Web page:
Your problem is whether I am required to play the same door each time. If I am, then you are right. If I am not, my expectation value is 3 cards if I play 10 times, or 10 cars if I play 30 times.

Actually, it doesn't matter or not if you are required to play the same door each time, and empirical reality supports my viewpoint. I did that to try to simplify the example. But obviously you can see from this example that if that is the strategy you chose, then it would not be 50:50, correct? You have just admitted that right there. So, how can you say that it is 50:50 when in fact I can cite this strategy which is not 50:50? A contradiction, don't you think?

Let me run an empirical experiment for you, our own Monty game. I have 10 cards here. One is a Joker. I will shuffle, pick a card at random. Then, I will prune the non-picked cards down to only one card, but only throwing out non-Jokers as I go.

Your hypothesis suggests I should have a 50:50 chance of picking the Joker on the first guess. Mine is that I only have a 1/10 chance and therefore you should always elect to switch. Let's play!

Monty Trials:

1. Non-Joker. I should have switched.

2. Non-Joker. I should have switched.

3. Non-Joker. I should have switched.

4. Non-Joker. I should have switched.

5. Non-Joker. I should have switched.

6. Non-Joker. I should have switched.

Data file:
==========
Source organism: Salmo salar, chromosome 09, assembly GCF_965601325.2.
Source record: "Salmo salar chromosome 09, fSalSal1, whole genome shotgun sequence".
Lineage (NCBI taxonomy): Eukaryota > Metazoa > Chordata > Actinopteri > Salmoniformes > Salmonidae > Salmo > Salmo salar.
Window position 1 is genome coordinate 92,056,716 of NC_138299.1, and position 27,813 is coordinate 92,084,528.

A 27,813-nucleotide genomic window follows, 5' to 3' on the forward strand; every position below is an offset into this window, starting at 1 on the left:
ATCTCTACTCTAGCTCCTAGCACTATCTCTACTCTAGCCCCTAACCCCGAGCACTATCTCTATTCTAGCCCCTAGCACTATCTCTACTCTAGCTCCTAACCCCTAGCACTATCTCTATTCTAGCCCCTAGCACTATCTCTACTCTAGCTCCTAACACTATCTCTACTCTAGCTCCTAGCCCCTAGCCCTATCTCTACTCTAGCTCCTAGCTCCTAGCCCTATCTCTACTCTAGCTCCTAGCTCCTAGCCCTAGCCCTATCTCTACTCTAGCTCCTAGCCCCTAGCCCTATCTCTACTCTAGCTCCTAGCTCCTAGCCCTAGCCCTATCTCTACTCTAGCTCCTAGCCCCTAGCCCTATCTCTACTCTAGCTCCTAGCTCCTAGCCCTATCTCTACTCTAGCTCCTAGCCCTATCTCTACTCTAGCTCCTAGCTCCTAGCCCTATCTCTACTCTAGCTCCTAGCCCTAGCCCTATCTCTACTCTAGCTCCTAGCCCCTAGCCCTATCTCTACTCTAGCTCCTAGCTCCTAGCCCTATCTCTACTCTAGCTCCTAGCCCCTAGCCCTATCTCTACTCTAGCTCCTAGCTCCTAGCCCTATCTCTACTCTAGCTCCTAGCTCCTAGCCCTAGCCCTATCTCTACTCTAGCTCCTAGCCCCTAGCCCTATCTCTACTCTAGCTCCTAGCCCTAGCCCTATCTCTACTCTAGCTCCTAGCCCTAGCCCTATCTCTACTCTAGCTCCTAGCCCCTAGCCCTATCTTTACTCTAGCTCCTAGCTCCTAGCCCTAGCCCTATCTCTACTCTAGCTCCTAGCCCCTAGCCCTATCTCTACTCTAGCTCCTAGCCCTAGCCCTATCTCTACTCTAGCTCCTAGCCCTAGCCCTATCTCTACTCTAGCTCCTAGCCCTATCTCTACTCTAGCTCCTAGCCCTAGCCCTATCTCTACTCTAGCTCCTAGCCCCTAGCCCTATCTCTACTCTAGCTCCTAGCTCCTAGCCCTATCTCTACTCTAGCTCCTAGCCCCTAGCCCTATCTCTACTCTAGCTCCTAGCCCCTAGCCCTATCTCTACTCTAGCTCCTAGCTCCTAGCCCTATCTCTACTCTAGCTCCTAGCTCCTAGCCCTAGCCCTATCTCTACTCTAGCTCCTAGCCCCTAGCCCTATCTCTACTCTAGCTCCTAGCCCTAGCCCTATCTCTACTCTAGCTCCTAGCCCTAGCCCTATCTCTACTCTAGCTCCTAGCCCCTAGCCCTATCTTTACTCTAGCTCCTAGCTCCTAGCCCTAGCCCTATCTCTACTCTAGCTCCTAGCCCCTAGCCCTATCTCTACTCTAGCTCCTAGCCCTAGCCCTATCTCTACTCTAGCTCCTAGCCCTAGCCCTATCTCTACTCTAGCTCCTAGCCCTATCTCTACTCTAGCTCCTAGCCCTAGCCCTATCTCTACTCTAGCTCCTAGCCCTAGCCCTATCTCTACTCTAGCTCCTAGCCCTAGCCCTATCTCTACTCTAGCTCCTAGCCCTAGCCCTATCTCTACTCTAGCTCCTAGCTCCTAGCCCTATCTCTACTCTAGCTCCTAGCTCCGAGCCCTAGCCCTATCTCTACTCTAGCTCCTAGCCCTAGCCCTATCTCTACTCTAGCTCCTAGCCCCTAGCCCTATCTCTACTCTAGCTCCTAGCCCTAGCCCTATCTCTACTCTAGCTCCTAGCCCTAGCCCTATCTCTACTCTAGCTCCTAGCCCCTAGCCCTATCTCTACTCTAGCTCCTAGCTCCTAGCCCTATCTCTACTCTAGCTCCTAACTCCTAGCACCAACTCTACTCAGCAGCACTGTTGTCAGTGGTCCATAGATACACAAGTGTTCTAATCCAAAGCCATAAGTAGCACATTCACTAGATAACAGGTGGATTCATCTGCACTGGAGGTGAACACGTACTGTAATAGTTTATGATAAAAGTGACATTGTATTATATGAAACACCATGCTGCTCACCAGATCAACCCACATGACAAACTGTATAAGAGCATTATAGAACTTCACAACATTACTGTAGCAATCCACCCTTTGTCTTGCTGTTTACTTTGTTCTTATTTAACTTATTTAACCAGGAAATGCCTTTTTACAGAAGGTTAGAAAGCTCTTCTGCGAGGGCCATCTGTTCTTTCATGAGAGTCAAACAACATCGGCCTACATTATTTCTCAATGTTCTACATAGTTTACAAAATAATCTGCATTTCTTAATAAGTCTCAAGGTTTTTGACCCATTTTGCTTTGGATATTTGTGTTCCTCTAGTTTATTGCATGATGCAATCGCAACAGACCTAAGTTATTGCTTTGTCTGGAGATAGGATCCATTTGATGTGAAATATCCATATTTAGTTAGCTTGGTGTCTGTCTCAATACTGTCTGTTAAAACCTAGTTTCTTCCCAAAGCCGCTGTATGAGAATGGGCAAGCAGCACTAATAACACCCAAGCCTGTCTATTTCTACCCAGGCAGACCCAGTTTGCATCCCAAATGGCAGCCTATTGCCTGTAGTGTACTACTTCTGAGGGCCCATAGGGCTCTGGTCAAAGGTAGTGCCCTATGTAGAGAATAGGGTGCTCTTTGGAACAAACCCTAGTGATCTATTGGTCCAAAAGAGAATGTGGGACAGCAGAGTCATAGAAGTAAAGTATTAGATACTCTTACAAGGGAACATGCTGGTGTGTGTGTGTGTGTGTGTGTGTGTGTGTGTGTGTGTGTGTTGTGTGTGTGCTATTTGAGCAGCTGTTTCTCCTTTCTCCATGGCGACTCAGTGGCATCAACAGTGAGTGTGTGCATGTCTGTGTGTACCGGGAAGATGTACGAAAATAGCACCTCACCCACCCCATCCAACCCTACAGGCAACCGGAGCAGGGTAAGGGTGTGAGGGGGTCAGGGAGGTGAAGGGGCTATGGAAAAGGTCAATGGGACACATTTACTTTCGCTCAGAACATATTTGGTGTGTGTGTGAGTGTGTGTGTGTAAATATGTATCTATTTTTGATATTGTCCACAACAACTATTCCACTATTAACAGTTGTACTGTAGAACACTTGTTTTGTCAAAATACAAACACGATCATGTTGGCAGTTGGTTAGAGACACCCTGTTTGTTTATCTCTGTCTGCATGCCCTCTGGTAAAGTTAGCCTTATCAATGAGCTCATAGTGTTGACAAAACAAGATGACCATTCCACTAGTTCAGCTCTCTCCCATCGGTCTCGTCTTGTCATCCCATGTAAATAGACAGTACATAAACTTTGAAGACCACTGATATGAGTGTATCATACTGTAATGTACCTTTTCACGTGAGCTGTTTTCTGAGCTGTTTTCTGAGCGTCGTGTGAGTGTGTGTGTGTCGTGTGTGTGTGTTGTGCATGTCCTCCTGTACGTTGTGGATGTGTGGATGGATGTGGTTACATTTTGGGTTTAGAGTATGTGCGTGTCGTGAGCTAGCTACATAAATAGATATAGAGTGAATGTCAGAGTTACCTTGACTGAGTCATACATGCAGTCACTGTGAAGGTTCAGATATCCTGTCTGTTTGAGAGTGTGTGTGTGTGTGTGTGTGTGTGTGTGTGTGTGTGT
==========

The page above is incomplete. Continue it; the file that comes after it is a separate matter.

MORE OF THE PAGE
7. Non-Joker. I should have switched.

8. Non-Joker. I should have switched.

9. Non-Joker. I should have switched.

10. Non-Joker. I should have switched.

Ok, that was quick to do. If it is supposed to be 50:50, how do you explain the above results? Try it yourself Doc. It took me about 2 minutes.

You have a hypothesis which does not match up with reality. But you are clinging to that hypothesis. Does a good scientist stick to a hypothesis if it does not match up with reality, or do they modify their hypothesis?

If you think I am mistaken and that my results were highly unusual, do the test. In fact, anyone else who is reading this, I encourage them to do the test too. It is extremely quick to do.

Naturally, with a larger sample size, the answer will converge on 1/10th chance of picking the Joker.

Let us have the flexibility to undo lodged beliefs so we can see things as they really are. This Monty problem is counter-intuitive, so I can understand why it is hard to see.